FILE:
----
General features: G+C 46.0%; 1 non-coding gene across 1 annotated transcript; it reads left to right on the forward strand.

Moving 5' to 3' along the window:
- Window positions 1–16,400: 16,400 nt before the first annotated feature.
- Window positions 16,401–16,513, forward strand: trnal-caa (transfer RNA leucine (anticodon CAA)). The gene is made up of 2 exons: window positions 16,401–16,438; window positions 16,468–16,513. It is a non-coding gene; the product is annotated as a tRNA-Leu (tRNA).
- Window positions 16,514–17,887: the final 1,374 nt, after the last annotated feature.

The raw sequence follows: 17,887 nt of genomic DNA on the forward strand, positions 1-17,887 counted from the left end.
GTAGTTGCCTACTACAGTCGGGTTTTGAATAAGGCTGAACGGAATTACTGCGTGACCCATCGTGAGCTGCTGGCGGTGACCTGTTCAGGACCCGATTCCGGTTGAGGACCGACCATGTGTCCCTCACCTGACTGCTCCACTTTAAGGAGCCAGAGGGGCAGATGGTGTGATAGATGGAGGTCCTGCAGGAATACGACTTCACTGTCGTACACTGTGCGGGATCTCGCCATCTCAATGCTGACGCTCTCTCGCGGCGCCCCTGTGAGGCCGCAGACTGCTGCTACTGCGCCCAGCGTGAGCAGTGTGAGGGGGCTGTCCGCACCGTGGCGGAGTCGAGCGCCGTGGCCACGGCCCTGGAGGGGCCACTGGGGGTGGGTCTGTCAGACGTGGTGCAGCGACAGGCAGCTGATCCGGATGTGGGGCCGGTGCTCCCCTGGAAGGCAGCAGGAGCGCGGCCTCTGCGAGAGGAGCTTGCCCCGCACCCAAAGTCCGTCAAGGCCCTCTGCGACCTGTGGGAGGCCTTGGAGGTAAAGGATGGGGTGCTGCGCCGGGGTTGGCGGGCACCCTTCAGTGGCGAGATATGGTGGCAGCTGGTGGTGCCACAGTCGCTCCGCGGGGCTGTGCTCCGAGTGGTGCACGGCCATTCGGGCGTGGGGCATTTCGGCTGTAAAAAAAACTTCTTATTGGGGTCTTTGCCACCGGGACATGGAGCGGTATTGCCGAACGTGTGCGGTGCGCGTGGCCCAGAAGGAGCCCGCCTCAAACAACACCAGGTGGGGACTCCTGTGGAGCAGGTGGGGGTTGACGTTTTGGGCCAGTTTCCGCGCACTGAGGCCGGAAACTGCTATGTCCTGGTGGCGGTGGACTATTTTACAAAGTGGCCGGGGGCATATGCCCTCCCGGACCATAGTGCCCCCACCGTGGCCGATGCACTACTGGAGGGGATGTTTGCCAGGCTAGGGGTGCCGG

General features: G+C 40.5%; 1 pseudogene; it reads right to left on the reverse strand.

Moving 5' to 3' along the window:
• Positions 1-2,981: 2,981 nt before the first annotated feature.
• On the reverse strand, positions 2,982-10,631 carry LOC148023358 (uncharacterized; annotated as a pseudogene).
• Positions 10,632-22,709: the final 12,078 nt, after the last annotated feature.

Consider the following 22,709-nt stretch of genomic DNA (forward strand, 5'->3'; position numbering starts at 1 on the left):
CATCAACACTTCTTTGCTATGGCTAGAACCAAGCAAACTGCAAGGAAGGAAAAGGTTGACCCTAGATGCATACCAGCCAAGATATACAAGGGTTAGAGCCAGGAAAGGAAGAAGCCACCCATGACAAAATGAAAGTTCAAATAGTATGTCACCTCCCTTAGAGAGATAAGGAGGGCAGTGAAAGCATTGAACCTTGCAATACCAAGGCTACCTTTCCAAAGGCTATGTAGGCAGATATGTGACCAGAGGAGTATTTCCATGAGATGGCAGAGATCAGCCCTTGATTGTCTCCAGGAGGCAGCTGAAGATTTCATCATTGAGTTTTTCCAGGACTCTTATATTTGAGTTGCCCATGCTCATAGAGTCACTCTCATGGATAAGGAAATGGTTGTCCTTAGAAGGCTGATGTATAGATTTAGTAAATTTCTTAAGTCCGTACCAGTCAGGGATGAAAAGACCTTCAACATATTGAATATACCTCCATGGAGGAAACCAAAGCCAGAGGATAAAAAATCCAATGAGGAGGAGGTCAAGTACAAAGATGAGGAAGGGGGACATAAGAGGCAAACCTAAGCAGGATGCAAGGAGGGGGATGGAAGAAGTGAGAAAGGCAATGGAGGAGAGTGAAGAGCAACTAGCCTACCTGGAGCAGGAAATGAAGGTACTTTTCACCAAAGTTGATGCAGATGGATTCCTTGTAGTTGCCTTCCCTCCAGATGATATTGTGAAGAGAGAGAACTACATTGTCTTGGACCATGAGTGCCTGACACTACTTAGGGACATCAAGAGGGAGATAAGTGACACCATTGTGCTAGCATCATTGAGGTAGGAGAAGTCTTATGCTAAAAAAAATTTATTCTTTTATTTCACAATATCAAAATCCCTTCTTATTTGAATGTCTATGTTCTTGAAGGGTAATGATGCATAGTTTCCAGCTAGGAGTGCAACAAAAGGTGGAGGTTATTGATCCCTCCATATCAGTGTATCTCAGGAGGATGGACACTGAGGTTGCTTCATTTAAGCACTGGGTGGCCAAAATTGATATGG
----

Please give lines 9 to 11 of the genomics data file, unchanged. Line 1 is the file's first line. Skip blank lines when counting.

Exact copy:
Moving 5' to 3' along the window:
• Positions 1-2,981: 2,981 nt before the first annotated feature.
• On the reverse strand, positions 2,982-10,631 carry LOC148023358 (uncharacterized; annotated as a pseudogene).